Kubernetes-based Event Driven Autoscaling
KEDA allows for fine grained autoscaling (including to/from zero) for event driven Kubernetes workloads. KEDA serves as a Kubernetes Metrics Server and allows users to define autoscaling rules using a dedicated Kubernetes custom resource definition.
KEDA can run on both the cloud and the edge, integrates natively with Kubernetes components such as the Horizontal Pod Autoscaler, and has no external dependencies.
In partnership with
- QuickStart - RabbitMQ and Go
- QuickStart - Azure Functions and Queues
- QuickStart - Azure Functions and Kafka on Openshift 4
Deploying with a Helm chart
Add Helm repo
helm repo add kedacore https://kedacore.azureedge.net/helm
Update Helm repo
helm repo update
Install keda-edge chart
helm install kedacore/keda-edge --devel --set logLevel=debug --namespace keda --name keda
func kubernetes install --namespace keda
How KEDA works
KEDA performs two key roles within Kubernetes. First, it acts as an agent to activate and deactivate a deployment to scale to and from zero on no events. Second, it acts as a Kubernetes metrics server to expose rich event data like queue length or stream lag to the horizontal pod autoscaler to drive scale out. It is up to the deployment to then consume the events directly from the source. This preserves rich event integration and enables gestures like completing or abandoning queue messages to work out of the box.
Event sources and scalers
KEDA has a number of "scalers" that can both detect if a deployment should be activated or deactivated, and feed custom metrics for a specific event source. Today there is scaler support for:
- Azure Storage Queues
- Azure Service Bus Queues and Topics
You can view other planned scalers in our wiki and issue backlog.
ScaledObject custom resource definition
In order to sync a deployment with an event source, a
ScaledObject custom resource needs to be deployed. The
ScaledObject contains information on the deployment to scale. The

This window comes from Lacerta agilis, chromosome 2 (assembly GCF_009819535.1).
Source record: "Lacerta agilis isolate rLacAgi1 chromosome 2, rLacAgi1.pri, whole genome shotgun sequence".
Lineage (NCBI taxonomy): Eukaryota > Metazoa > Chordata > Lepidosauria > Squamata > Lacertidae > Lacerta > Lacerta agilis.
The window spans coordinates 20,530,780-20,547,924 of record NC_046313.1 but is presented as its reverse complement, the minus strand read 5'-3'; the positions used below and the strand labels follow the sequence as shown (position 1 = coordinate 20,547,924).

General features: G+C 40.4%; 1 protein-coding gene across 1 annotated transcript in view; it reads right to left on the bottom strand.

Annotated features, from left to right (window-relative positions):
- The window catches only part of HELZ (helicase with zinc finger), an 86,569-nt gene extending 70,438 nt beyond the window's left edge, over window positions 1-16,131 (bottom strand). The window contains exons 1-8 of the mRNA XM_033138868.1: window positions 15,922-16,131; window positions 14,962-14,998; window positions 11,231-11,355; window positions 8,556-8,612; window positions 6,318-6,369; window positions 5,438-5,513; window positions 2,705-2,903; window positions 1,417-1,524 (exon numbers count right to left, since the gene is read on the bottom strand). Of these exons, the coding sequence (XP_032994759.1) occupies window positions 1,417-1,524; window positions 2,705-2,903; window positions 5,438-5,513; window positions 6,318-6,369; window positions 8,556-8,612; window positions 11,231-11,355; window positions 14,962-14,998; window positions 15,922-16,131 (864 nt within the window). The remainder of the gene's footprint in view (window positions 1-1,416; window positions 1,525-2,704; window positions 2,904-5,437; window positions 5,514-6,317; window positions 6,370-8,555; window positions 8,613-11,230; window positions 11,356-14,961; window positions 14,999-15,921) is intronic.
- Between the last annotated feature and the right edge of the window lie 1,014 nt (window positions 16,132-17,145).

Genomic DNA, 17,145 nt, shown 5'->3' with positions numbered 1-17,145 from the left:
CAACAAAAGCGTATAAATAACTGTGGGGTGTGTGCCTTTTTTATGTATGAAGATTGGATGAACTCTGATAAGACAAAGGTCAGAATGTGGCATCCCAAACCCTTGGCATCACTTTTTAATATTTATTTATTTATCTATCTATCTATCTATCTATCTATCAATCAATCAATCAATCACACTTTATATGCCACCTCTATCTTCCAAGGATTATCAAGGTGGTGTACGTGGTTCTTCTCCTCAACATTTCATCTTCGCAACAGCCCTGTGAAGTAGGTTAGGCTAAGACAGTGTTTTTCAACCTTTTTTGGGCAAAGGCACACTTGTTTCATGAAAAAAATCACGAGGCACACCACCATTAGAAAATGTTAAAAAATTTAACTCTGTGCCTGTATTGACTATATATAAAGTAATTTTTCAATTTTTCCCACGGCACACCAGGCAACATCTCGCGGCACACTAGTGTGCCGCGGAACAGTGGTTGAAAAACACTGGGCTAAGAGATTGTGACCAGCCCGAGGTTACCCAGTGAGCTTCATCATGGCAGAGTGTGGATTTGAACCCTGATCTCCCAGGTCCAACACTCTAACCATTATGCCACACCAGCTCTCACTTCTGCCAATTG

ScaledObject will result in corresponding autoscaling resource to scale the deployment.
ScaledObjects contain information on the deployment to scale, metadata on the event source (e.g. connection string secret, queue name), polling interval, and cooldown period.
ScaledObject examples and schemas can be found in our wiki.
HTTP scaling integration
KEDA enables scaling based on event sources where the event resides somewhere to be pulled. For events like HTTP where the event is pushed to the container, KEDA works side by side with HTTP scale-to-zero components like Osiris or Knative serving. By pairing KEDA with an HTTP scale-to-zero component you can provide rich event scaling for both HTTP and non-HTTP.
Azure Functions Integration
While KEDA can be used with any container or deployment, the Azure Functions tooling natively integrates with KEDA for a seamless developer experience and event-driven programming model. With functions, developers only need to write the code that should run on an event, and not have to worry about the event consuming scaffolding. Azure Functions is open source, and all of the existing tooling and developer experience works regardless of the hosting option.
You can containerize and deploy an existing or new Azure Function using the Azure Functions core tools
func kubernetes deploy --name my-function --registry my-container-registry
If interested in contributing or participating in the direction of KEDA, you can join our community meetings.
This project welcomes contributions and suggestions. Most contributions require you to agree to a Contributor License Agreement (CLA) declaring that you have the right to, and actually do, grant us the rights to use your contribution. For details, visit https://cla.microsoft.com.
When you submit a pull request, a CLA-bot will automatically determine whether you need to provide a CLA and decorate the PR appropriately (e.g., label, comment). Simply follow the instructions provided by the bot. You will only need to do this once across all repos using our CLA.